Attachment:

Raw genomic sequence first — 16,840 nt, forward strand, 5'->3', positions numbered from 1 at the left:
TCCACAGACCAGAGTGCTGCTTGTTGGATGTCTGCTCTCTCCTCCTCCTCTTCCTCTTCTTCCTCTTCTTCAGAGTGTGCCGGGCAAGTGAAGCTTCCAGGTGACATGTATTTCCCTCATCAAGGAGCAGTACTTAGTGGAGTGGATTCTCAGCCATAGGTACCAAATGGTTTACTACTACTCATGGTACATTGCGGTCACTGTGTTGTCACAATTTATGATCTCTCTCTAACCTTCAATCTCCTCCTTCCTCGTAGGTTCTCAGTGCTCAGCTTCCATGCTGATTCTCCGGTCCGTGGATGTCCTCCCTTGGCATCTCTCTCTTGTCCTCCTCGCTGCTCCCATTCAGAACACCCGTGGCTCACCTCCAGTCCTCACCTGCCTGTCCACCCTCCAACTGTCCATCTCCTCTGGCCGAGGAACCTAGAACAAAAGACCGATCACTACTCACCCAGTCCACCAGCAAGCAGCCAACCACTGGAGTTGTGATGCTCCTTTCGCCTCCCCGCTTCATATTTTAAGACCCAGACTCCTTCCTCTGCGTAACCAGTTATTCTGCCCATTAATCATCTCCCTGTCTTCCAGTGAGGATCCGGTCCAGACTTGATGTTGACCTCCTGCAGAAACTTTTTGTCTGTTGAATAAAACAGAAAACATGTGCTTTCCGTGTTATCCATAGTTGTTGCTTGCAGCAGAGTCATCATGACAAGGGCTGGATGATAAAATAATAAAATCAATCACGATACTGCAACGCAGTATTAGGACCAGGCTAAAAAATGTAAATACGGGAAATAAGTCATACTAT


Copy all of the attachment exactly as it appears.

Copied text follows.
Raw genomic sequence first — 16,840 nt, forward strand, 5'->3', positions numbered from 1 at the left:
TCCACAGACCAGAGTGCTGCTTGTTGGATGTCTGCTCTCTCCTCCTCCTCTTCCTCTTCTTCCTCTTCTTCAGAGTGTGCCGGGCAAGTGAAGCTTCCAGGTGACATGTATTTCCCTCATCAAGGAGCAGTACTTAGTGGAGTGGATTCTCAGCCATAGGTACCAAATGGTTTACTACTACTCATGGTACATTGCGGTCACTGTGTTGTCACAATTTATGATCTCTCTCTAACCTTCAATCTCCTCCTTCCTCGTAGGTTCTCAGTGCTCAGCTTCCATGCTGATTCTCCGGTCCGTGGATGTCCTCCCTTGGCATCTCTCTCTTGTCCTCCTCGCTGCTCCCATTCAGAACACCCGTGGCTCACCTCCAGTCCTCACCTGCCTGTCCACCCTCCAACTGTCCATCTCCTCTGGCCGAGGAACCTAGAACAAAAGACCGATCACTACTCACCCAGTCCACCAGCAAGCAGCCAACCACTGGAGTTGTGATGCTCCTTTCGCCTCCCCGCTTCATATTTTAAGACCCAGACTCCTTCCTCTGCGTAACCAGTTATTCTGCCCATTAATCATCTCCCTGTCTTCCAGTGAGGATCCGGTCCAGACTTGATGTTGACCTCCTGCAGAAACTTTTTGTCTGTTGAATAAAACAGAAAACATGTGCTTTCCGTGTTATCCATAGTTGTTGCTTGCAGCAGAGTCATCATGACAAGGGCTGGATGATAAAATAATAAAATCAATCACGATACTGCAACGCAGTATTAGGACCAGGCTAAAAAATGTAAATACGGGAAATAAGTCATACTAT